"The reasonable fear by Congress that such acts, usually lawful and affecting only intrastate commerce when considered alone, will probably and more or less constantly be used in conspiracies against interstate commerce or constitute a direct and undue burden on it, expressed in this remedial legislation, serves the same purpose as the intent charged in the Swift indictment to bring acts of a similar character into the current of interstate commerce for federal restraint."
In United States v. Patten, 226 U.S. 525, 543, running a corner in the available supply of a staple commodity, normally the subject of interstate commerce, in order to enhance its price artificially in the whole country, although the corner was carried on only in New York by sale of cotton futures, was held to be a monopoly of interstate commerce in violation of the Federal Anti-Trust Act. It was the intent to monopolize such commerce and its probability of success which sustained the indictment.
In the Coronado Case, supra, (p. 410), this Court referred to the Patten Case and the difference between that and the Coronado Case as follows:
"The difference between the Patten Case and that of Ware Leland v. Mobile County, 209 U.S. 405, illustrates a distinction to be drawn in cases which do not involve interstate commerce intrinsically but which may or may not be regarded as affecting interstate commerce so directly as to be within the federal regulatory power. In the Ware Leland Case, the question was whether a State could tax the business of a broker dealing in contracts for the future delivery of cotton where there was no obligation to ship from one State to another. The tax was sustained and dealing in cotton futures was held not to be interstate commerce, and yet thereafter such dealings in cotton futures as were alleged in the Patten Case where they were part of a conspiracy to bring the entire cotton trade within its influence, were held to be in restraint of interstate commerce. And so in the case at bar, coal mining is not interstate commerce and obstruction of coal mining, though it may prevent coal from going into interstate commerce, is not a restraint of that commerce unless the obstruction to mining is intended to restrain commerce in it or has necessarily such a direct, material and substantial effect to restrain it that the intent reasonably must be inferred."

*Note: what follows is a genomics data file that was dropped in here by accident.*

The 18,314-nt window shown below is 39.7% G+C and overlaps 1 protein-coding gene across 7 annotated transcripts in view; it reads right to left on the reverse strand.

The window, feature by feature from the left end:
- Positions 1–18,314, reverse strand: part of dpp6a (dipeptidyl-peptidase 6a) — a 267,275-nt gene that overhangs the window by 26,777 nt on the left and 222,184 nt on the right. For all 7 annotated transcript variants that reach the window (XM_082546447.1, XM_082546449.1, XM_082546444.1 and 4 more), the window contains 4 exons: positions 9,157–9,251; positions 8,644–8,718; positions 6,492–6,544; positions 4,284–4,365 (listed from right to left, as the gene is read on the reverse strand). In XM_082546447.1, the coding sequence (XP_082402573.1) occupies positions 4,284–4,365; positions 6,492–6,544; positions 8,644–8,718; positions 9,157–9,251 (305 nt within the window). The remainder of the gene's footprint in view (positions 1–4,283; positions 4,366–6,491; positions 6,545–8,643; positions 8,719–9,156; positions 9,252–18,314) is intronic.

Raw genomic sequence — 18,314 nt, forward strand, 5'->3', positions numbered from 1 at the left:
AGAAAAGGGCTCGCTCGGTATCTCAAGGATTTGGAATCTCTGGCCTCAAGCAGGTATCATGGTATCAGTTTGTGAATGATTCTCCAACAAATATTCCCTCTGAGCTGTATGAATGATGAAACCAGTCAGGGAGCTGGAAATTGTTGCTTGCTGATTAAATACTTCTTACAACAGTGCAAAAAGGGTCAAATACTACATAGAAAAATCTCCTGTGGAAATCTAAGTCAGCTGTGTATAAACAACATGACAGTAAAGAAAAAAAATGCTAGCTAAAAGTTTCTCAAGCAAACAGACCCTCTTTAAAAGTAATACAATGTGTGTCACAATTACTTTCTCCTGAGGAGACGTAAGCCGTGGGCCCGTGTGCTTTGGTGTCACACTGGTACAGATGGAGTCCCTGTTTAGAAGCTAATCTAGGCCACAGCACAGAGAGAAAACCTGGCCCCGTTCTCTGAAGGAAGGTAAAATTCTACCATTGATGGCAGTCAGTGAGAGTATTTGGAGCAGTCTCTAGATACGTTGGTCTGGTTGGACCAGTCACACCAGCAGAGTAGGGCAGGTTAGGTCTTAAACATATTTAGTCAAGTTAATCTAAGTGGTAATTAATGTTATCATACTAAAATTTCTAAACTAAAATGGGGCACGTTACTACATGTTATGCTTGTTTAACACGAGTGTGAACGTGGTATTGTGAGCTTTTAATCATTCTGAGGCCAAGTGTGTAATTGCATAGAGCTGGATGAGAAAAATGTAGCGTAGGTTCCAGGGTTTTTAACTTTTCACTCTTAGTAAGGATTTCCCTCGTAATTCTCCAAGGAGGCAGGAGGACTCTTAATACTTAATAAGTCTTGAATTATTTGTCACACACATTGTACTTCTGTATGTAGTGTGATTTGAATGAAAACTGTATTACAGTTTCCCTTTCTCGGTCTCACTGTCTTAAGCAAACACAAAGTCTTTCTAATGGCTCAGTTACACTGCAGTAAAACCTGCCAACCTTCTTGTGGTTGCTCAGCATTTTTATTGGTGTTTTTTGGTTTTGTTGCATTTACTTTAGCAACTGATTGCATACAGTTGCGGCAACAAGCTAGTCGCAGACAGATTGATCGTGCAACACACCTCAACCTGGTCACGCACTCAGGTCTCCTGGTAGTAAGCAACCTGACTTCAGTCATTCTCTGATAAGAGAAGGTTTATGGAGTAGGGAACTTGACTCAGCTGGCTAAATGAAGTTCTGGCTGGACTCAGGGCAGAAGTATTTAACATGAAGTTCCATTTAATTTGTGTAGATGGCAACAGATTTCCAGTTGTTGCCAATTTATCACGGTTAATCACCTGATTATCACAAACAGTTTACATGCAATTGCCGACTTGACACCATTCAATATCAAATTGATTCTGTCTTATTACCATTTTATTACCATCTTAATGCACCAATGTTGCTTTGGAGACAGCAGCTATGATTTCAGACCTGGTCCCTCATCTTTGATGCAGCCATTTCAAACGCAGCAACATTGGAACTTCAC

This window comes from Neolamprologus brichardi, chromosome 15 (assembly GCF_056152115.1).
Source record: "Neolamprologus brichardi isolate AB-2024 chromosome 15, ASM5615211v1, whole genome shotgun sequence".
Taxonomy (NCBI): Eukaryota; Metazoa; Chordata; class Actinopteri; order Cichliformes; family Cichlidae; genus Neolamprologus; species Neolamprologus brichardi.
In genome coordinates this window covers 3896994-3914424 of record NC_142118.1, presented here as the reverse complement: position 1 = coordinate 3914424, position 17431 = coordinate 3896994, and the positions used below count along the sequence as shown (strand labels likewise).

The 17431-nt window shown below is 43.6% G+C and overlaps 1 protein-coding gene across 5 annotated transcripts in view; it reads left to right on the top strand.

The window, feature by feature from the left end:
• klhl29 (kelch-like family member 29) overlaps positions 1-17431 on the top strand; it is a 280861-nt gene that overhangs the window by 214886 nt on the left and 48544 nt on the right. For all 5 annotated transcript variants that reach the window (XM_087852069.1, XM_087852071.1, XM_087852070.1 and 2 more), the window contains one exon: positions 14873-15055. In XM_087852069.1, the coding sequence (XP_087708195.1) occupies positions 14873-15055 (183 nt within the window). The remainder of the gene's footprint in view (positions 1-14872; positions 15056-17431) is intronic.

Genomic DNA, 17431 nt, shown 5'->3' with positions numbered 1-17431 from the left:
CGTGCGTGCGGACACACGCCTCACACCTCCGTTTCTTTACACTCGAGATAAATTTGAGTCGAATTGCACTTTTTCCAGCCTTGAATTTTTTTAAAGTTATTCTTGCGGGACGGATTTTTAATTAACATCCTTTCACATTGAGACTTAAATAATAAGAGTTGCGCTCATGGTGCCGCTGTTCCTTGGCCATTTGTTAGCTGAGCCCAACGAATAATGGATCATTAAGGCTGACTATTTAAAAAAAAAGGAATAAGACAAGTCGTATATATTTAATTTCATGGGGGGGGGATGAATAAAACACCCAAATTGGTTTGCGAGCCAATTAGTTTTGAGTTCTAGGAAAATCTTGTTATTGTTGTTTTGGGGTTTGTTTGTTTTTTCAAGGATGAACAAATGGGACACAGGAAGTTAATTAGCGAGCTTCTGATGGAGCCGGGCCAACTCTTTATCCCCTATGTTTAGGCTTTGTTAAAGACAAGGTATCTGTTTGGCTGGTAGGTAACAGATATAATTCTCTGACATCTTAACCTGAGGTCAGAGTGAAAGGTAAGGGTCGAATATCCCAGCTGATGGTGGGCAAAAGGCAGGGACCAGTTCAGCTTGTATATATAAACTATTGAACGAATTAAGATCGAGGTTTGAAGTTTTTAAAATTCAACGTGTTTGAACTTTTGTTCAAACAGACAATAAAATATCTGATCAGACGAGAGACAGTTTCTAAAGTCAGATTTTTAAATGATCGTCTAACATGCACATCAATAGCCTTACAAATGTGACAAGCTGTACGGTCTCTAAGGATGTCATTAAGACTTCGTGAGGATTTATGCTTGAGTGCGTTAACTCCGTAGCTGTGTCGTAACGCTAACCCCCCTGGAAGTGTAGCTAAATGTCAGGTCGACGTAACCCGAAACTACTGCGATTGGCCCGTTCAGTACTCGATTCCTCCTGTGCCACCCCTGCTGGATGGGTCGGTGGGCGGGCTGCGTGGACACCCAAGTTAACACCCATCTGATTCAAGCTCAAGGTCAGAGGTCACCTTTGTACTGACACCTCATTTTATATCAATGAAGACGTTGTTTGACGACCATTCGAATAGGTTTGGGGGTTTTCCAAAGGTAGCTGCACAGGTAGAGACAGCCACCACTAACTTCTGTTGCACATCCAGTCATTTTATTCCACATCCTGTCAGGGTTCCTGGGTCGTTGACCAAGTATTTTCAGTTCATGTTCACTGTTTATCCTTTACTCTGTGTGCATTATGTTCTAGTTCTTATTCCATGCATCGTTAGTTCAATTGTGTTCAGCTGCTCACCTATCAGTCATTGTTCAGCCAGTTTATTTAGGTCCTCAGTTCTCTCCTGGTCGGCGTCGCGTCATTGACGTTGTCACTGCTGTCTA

This review of the cases makes it clear that the mere reduction in the supply of an article to be shipped in interstate commerce, by the illegal or tortious prevention of its manufacture, is ordinarily an indirect and remote obstruction to that commerce. It is only when the intent or necessary effect upon such commerce in the article is to enable those preventing the manufacture to monopolize the supply, control its price or discriminate as between its would-be purchasers, that the unlawful interference with its manufacture can be said directly to burden interstate commerce.
The record is entirely without evidence or circumstances to show that the defendants in their conspiracy to deprive the complainants of their workers were thus directing their scheme against interstate commerce. It is true that they were, in this labor controversy, hoping that the loss of business in selling goods would furnish a motive to the complainants to yield to demands in respect to the terms of employment; but they did nothing which in any way directly interfered with the interstate transportation or sales of the complainants' product.
We concur with the dissenting Judge in the Circuit Court of Appeals when, in speaking of the conclusion of the majority, he said: "The natural, logical and inevitable result will be that every strike in any industry or even in any single factory will be within the Sherman Act and subject to federal jurisdiction provided any appreciable amount of its product enters into interstate commerce." (284 F. 446, 464.)
We can not think that Congress intended any such result in the enactment of the Anti-Trust Act or that the decisions of this Court warrant such construction.
MR. JUSTICE McKENNA, MR. JUSTICE VAN DEVANTER, and MR. JUSTICE BUTLER, dissent.